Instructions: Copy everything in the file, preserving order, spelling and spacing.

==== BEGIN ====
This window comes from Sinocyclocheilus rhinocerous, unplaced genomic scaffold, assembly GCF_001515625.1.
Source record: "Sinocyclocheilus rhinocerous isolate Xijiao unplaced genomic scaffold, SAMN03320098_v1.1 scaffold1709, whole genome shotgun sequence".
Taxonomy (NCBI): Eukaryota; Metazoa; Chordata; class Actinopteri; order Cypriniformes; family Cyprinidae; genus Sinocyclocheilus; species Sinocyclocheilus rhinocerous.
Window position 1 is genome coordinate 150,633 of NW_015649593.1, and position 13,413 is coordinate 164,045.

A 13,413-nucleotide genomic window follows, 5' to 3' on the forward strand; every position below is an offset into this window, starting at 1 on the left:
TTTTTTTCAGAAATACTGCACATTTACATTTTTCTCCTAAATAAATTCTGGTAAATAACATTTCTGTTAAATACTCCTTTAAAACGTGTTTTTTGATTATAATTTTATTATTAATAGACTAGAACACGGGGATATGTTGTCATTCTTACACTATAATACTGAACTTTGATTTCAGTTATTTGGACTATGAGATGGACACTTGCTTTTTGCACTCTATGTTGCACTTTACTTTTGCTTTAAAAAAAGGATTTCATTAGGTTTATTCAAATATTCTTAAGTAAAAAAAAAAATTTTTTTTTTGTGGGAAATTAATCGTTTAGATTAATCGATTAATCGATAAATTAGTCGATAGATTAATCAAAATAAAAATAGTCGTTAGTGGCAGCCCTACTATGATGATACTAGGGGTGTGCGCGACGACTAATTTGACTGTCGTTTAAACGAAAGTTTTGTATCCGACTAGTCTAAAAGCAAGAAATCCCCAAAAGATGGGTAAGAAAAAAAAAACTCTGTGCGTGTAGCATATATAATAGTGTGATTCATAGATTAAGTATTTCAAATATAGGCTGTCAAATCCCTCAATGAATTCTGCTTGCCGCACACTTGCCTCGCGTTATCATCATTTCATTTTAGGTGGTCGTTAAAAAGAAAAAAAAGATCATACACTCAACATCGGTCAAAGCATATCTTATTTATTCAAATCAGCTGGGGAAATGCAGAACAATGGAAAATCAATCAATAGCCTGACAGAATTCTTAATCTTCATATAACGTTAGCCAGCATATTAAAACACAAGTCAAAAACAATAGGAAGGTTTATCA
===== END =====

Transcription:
This window comes from Sinocyclocheilus rhinocerous, unplaced genomic scaffold, assembly GCF_001515625.1.
Source record: "Sinocyclocheilus rhinocerous isolate Xijiao unplaced genomic scaffold, SAMN03320098_v1.1 scaffold1709, whole genome shotgun sequence".
Taxonomy (NCBI): Eukaryota; Metazoa; Chordata; class Actinopteri; order Cypriniformes; family Cyprinidae; genus Sinocyclocheilus; species Sinocyclocheilus rhinocerous.
Window position 1 is genome coordinate 150,633 of NW_015649593.1, and position 13,413 is coordinate 164,045.

A 13,413-nucleotide genomic window follows, 5' to 3' on the forward strand; every position below is an offset into this window, starting at 1 on the left:
TTTTTTTCAGAAATACTGCACATTTACATTTTTCTCCTAAATAAATTCTGGTAAATAACATTTCTGTTAAATACTCCTTTAAAACGTGTTTTTTGATTATAATTTTATTATTAATAGACTAGAACACGGGGATATGTTGTCATTCTTACACTATAATACTGAACTTTGATTTCAGTTATTTGGACTATGAGATGGACACTTGCTTTTTGCACTCTATGTTGCACTTTACTTTTGCTTTAAAAAAAGGATTTCATTAGGTTTATTCAAATATTCTTAAGTAAAAAAAAAAATTTTTTTTTTGTGGGAAATTAATCGTTTAGATTAATCGATTAATCGATAAATTAGTCGATAGATTAATCAAAATAAAAATAGTCGTTAGTGGCAGCCCTACTATGATGATACTAGGGGTGTGCGCGACGACTAATTTGACTGTCGTTTAAACGAAAGTTTTGTATCCGACTAGTCTAAAAGCAAGAAATCCCCAAAAGATGGGTAAGAAAAAAAAAACTCTGTGCGTGTAGCATATATAATAGTGTGATTCATAGATTAAGTATTTCAAATATAGGCTGTCAAATCCCTCAATGAATTCTGCTTGCCGCACACTTGCCTCGCGTTATCATCATTTCATTTTAGGTGGTCGTTAAAAAGAAAAAAAAGATCATACACTCAACATCGGTCAAAGCATATCTTATTTATTCAAATCAGCTGGGGAAATGCAGAACAATGGAAAATCAATCAATAGCCTGACAGAATTCTTAATCTTCATATAACGTTAGCCAGCATATTAAAACACAAGTCAAAAACAATAGGAAGGTTTATCA